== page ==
Faster, Fresher, More Exciting: Editing Powerful Videos in Premiere Pro CC | Allan Michael | Skillshare

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Faster, Fresher, More Exciting: Editing Powerful Videos in Premiere Pro CC

teacher avatar Allan Michael, Creative Director and Founder of Digitano Media

Watch this class and thousands more

Get unlimited access to every class
Taught by industry leaders & working professionals
Topics include illustration, design, photography, and more

Watch this class and thousands more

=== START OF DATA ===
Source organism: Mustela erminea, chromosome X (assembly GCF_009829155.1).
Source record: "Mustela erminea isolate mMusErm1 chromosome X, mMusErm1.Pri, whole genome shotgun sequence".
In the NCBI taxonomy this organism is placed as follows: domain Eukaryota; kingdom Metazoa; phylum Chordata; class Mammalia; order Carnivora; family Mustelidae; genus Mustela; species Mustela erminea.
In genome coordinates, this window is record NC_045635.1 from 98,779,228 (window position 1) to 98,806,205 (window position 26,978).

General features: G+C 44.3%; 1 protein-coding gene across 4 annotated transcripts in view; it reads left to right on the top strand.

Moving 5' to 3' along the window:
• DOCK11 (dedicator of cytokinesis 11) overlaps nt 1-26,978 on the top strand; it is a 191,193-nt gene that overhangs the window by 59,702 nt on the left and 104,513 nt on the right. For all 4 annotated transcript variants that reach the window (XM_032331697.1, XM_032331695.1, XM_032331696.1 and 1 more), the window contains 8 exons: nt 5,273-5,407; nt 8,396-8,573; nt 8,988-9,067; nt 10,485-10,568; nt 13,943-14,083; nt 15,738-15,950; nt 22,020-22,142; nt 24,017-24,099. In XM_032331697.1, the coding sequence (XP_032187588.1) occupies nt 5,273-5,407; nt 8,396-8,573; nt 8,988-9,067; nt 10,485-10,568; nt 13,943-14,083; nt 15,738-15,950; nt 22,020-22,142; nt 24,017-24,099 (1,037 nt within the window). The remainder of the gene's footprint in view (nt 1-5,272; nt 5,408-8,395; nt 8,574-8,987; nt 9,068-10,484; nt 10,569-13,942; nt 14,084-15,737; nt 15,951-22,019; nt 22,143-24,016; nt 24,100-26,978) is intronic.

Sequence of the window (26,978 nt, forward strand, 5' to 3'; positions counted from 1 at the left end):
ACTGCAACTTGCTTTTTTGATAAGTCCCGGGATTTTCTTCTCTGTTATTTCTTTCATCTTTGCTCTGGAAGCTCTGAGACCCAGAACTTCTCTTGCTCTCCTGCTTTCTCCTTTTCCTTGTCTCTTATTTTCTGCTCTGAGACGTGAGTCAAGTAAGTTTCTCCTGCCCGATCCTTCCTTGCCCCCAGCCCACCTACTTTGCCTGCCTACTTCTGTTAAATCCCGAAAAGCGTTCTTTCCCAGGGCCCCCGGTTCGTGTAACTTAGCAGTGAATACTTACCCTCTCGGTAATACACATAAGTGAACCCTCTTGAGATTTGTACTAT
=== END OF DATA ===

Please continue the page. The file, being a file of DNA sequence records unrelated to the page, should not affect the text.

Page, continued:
Get unlimited access to every class
Taught by industry leaders & working professionals
Topics include illustration, design, photography, and more

Lessons in This Class

    • 1.

      Course Trailer


    • 2.

      Project Overview


    • 3.

      Gathering Free Materials


    • 4.

      Setting Up The Project


    • 5.

      Music and Sound Effects


    • 6.

      Creating a Rough Cut


    • 7.

      Fine-Tuning The Edit


    • 8.

      Adding Effects


    • 9.

      Creative Color Grading


    • 10.

      Simple Animated Title


    • 11.

      Sharing Your Work


    • 12.

      Now It's Your Turn


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About This Class

Why do such a large percentage people get bored with a video only seconds after it's started? Because it didn't grab their attention, because it wasn’t exciting. There's no point in creating a video if 10 seconds in you've already lost most of your audience!